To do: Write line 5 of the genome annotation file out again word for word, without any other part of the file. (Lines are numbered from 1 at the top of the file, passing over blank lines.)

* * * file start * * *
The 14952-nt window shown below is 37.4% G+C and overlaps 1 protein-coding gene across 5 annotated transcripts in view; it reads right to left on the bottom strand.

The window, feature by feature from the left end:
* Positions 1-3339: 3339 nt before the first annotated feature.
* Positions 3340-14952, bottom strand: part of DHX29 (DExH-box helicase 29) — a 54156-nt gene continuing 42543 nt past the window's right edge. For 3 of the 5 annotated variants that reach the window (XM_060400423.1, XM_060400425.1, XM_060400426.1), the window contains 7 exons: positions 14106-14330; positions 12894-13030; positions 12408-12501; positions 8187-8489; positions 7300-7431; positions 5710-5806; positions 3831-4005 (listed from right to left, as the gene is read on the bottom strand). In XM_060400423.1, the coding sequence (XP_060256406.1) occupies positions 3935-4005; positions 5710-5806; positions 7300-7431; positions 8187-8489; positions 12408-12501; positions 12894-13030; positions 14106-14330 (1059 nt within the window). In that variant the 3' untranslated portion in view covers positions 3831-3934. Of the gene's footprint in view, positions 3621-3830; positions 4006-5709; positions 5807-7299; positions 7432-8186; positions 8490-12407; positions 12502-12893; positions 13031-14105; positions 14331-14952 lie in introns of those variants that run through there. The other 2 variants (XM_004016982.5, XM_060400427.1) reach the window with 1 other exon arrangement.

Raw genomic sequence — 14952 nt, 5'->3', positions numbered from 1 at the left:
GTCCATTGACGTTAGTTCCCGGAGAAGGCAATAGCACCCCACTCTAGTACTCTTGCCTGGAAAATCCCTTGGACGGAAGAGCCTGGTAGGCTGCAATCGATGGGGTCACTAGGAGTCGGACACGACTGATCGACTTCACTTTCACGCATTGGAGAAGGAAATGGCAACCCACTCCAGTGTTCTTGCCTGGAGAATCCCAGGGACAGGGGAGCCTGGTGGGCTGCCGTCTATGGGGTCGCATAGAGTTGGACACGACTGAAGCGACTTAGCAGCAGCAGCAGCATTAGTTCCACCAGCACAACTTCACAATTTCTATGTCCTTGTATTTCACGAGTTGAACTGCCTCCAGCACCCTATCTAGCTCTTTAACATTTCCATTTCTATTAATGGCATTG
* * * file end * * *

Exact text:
Raw genomic sequence — 14952 nt, 5'->3', positions numbered from 1 at the left: